Sorry for the long post.

Link to post
Share on other sites

I've got an idea, why not stick the Police, Fire, and 911 Call Center in the Hue? It's currently vacant and very close to the other municipal bldgs. Most importantly it won't cost taxpayers a thing.

Edited by RALNATIVE
Link to post
Share on other sites

I can see the argument for opposing the funding of the building on the grounds that it isn't the right building program for the site, or that it isn't the right time for a tax increase. However, what about the sunk costs for pre-construction, that I hear total $22M? In that light, I would like to see a discussion of which city council members voted to fund the design of the building, but now oppose funding the construction. Why that hasn't been discussed in the local media, I have no idea.

Link to post
Share on other sites

The big misstep was packing all these items together. If you said the Falls of Neuse Bridge out to Wake Field would raise taxes I bet the reaction would be a series of convulsions by the right wing while they tried to process this paradox within their doctrine.

Having said that the $426/sqft price tag did raise my eyebrows. I also happen to think the Wake County courthouse is in more dire need of blastproof structure than an emergency response headquarters, so wonder if the $150/sqft tag on the Wake County building is equally underbuilt. That's in line with stickbuilt construction in nice neighborhoods. The cost of relocation to One Hannover of county services should be included in the Wake County building to get closer to apples to apples as I think Raleigh has all the moving costs and such rolled up into their number.

Link to post
Share on other sites

Wow, Raleigh continues to impress. A major player it will never be at this rate. What's next, killing diversity? Oh wait....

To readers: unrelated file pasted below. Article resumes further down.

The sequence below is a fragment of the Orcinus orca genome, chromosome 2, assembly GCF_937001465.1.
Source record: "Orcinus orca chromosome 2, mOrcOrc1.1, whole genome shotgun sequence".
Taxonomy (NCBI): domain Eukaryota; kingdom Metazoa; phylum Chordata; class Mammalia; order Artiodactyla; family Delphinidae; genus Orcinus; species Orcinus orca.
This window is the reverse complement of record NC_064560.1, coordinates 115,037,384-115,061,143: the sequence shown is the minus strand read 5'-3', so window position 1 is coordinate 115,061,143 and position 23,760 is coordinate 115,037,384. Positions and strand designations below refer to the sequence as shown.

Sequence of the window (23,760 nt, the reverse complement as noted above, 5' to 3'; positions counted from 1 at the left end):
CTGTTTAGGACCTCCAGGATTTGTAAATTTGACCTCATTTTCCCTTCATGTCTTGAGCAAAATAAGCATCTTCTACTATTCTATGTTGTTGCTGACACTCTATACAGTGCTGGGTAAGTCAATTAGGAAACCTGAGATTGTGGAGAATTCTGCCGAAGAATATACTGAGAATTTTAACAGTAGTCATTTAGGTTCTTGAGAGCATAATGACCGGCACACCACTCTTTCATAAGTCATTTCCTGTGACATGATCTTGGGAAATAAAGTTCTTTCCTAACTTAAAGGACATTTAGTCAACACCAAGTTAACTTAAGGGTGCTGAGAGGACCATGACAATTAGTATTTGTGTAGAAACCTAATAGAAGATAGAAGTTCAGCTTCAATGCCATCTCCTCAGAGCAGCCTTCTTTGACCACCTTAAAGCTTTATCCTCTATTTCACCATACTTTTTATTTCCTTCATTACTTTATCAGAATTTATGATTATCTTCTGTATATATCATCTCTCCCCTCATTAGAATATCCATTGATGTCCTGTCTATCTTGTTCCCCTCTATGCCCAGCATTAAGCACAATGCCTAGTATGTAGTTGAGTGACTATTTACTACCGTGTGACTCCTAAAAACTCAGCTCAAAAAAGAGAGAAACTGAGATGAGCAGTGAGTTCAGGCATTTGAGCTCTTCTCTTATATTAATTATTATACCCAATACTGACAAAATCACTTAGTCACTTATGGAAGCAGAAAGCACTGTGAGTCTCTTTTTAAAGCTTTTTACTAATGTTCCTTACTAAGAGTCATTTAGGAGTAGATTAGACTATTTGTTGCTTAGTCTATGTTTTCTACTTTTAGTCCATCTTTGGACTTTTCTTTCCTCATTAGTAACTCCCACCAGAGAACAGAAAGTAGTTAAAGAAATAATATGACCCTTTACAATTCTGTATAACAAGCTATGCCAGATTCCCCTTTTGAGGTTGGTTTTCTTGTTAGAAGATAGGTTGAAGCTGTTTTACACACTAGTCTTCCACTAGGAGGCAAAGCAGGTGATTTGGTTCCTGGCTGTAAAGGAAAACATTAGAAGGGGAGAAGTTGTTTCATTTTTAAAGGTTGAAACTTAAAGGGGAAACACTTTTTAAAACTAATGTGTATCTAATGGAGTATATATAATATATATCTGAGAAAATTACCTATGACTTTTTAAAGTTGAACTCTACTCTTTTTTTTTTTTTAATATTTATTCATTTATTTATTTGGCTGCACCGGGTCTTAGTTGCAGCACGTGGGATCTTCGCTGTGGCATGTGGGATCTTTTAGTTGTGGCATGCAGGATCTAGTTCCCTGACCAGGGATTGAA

Raleigh didn't kill diversity....I sorry excuse of a school board for Wake County did. On that topic, I think it's only the beginning, as the NAACP is stepping in and vows to fight the school board all the way to the US Supreme Court. On top of that, the school board has repeatedly ignored the transparency rules that regulate it, so it's only a matter of time before someone complains to the state and they end up involved too for the violation of transparency laws. Let the games begin!

Link to post
Share on other sites
  • 8 months later...

The Clarence E. Lightner Public Safety Center may have one more breath left. The News and Observer is reporting that Raleigh City Manager, Russell Allen, has made a proposal to the City Council to build the new tower without raising taxes. This may be enough to get John Odom to vote for the project, which could break the 4-4 deadlock from previous votes. The proposal has the city using short term variable rate loans to pay for the project. Stay tuned next week.

Link to post
Share on other sites
  • 2 weeks later...